A show like Married…with Children was blue-collar funny, but Roseanne was the show with blue-collar heart. The concept of a two-parent household with both parents working was unique enough in the world of sitcoms, but even with both Roseanne and Dan both working full-time jobs, this show was a portrait of a family just struggling and scraping to get by, all while keeping their good humor and basic decency intact. Sure, they could be a little crude at times, but who isn’t? Roseanne Barr had the distinction of being one of the first really, really popular female characters on TV whose character’s success wasn’t based on their aesthetic appeal, and likewise one of the first widely liked female characters who was “wearing the pants” in her household, as it were. And audiences responded in a huge way, making it one of the biggest hits on TV for 222 episodes.
21. Freaks and Geeks
There aren’t many comedies or dramas that have ever done more with 18 episodes (only 12 broadcast in the initial run) than Freaks and Geeks, one of the most influential cult shows in history. High school had never been caricatured with such scathing negativity—this show dredged up memories that most teens of the 1980s would probably have preferred to keep buried down in the depths of their subconscious. The characters are awkward, and it’s not “TV awkward”—we’re talking about people seriously challenged in their quest to simply fit in and get through the day, relishing the tiny victories afforded to either freaks or geeks. The show could make the most minuscule moments seem so momentous and use a small trait to infuse such deep humanity in its characters. Just watch hopeless geek Bill Haverchuck slouch through the house before having his day picked up by a Gary Shandling stand-up set. One can easily imagine series creators Paul Feig or Judd Apatow doing the exact same in their high school years.
Cheers is certainly an ’80s show first and foremost, but one can’t ignore its final four seasons and especially its 90-minute finale, one of the most watched episodes in television history. Like many long-running sitcoms, the Cheers of 1992 was really a fundamentally different show than it was in 1982, less about the dating life of Ted Danson’s Sam and much more of an ensemble device, full of characters who were by this point beloved by all. The final years of Cheers were when all these characters got to shine, especially Rhea Perlman as Carla and Kelsey Grammer, who joined the cast full-time before spinning off into Frasier. The finale episode received mixed reactions at the time, but nostalgia has pushed it into favorable territory, especially given the happy endings that most characters receive. The fact that Sam decides not to get married and stays with the bar is the right decision—it is of course his “one true love.”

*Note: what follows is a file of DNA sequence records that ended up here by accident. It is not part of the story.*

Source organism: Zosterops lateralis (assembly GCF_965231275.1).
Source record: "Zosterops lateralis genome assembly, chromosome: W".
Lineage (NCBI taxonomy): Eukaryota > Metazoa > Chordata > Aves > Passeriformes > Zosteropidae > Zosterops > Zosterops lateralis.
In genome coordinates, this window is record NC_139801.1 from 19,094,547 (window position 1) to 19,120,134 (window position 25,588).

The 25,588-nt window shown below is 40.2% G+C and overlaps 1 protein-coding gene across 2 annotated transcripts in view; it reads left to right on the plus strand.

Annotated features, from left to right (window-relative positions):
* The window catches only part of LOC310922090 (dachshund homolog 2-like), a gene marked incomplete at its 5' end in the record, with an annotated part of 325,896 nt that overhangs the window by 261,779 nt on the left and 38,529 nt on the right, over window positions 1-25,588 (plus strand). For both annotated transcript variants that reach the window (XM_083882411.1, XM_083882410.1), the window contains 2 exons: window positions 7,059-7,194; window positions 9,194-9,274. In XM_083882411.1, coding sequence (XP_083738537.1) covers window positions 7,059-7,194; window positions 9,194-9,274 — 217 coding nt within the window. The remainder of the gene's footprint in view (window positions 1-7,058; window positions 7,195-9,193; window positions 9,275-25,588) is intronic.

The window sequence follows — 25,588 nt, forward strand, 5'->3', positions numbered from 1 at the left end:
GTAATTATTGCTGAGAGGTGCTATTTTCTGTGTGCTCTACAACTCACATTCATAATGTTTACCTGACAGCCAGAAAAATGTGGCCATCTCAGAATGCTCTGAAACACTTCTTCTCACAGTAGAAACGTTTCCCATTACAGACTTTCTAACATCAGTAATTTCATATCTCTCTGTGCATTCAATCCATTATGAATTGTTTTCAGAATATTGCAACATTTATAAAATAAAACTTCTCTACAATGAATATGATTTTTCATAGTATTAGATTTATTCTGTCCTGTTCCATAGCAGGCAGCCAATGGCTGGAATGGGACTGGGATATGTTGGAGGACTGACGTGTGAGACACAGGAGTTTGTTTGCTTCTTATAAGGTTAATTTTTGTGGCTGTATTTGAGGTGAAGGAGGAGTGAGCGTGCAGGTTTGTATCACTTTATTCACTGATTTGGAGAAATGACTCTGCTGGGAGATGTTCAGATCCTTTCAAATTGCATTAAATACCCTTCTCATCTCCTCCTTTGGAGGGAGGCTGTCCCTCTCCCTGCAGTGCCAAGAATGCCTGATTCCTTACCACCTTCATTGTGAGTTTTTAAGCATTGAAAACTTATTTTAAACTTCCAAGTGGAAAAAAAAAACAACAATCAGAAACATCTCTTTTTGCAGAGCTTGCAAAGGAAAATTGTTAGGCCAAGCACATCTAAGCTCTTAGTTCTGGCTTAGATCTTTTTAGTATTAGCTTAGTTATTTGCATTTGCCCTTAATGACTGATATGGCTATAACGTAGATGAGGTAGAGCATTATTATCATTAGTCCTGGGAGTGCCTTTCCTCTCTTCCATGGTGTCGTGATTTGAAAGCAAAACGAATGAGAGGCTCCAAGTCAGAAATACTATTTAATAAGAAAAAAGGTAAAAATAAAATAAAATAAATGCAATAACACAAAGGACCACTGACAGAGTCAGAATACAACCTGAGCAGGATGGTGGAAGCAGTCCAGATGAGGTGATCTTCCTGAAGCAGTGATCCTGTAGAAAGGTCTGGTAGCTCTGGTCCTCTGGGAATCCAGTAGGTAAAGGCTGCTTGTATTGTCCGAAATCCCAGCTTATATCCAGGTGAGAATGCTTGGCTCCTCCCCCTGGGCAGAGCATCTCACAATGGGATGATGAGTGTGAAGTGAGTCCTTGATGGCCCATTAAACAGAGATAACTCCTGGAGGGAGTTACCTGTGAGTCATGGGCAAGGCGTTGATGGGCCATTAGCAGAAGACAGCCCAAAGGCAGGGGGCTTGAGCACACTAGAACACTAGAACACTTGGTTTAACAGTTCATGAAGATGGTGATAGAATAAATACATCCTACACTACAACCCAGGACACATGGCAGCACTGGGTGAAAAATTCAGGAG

Very much in the mold of WKRP in Cincinnati, NewsRadio was set at a radio station populated by an eccentric staff of dreamers, blow-hards and troublemakers. The main character is young news director Dave Nelson, played by Kids in the Hall’s Dave Foley, the classic calming presence who is at the eye of the storm around him. This show was a playground for character actors to run wild, such as Stephen Root as station owner Jimmy James and Phil Hartman in one of his best and final roles before his shocking 1998 murder. Storylines and individual episodes could be pretty weird as well—later in its run, the series even did a few “what if” episodes that imagined the WYNX staff in different times and places, including an episode that had them running the radio station on an orbiting space station.
18. Sports Night
A Sportscenter parody was a pretty ripe idea for a comedy-drama when Aaron Sorkin dreamed it up in the late ’90s, but unlike other Sorkin gems such as The West Wing, Sports Night never ended up finding the popular appeal to match its critical acclaim. One gets the sense that it could have gone over better had it been more squarely in the hands of its creators, but in its first season, ABC insisted the show be a comedy first and foremost. Over time, the laugh track was eliminated and the show began to incorporate many more of the stylistic choices that one would see on other Sorkin shows, such as the witty, fast-paced repartee and the tendency to “walk and talk.” Perhaps this could have eventually breathed some new life into the series, but by 2000 The West Wing was taking off as a hit show and Sorkin left to focus on a sure thing. Sports Night was left behind as a program that displayed a ton of promise but didn’t quite manage to harness it.
17. Everybody Loves Raymond
Everybody Loves Raymond was the quintessential “family/marriage sitcom” of its decade, never genre-bending but generally solid, always dependable. The insecurities of its characters were certainly relatable, from Ray’s struggles to assert himself in any facet of his life to the general concerns of age and sexual inadequacy. Between them, Ray and Debra seemed like people who could easily be living across the street from you, which was the whole idea. Of course, the characters of Ray’s parents and his brother Robert were just as important if not more so at times—look no further than the show’s Emmy history, where Doris Roberts and Brad Garrett led the series in wins. If Ray is the gravitational center of the show, Garrett is the heart and Roberts is the verve.
16. The X-Files
Few series projected a sense of mystery as well as The X-Files, which had fans literally begging for any scrap of information on where its central story was going for most of its run. The flipside is, of course, that it could be frustrating at times, whether it was because of the central story or a weak “monster of the weak” entry. Individual episodes, though, remain both masterpieces and cultural touchstones of science fiction, whether it’s the disturbing familial story “Home” or the black-and-white Frankenstein narrative “The Post-Modern Prometheus,” both of which prove the show’s range in terms of the stories it chose to tell each week. No discussion of science fiction or horror on TV in the ’90s can be held without devoting a large chunk to The X-Files.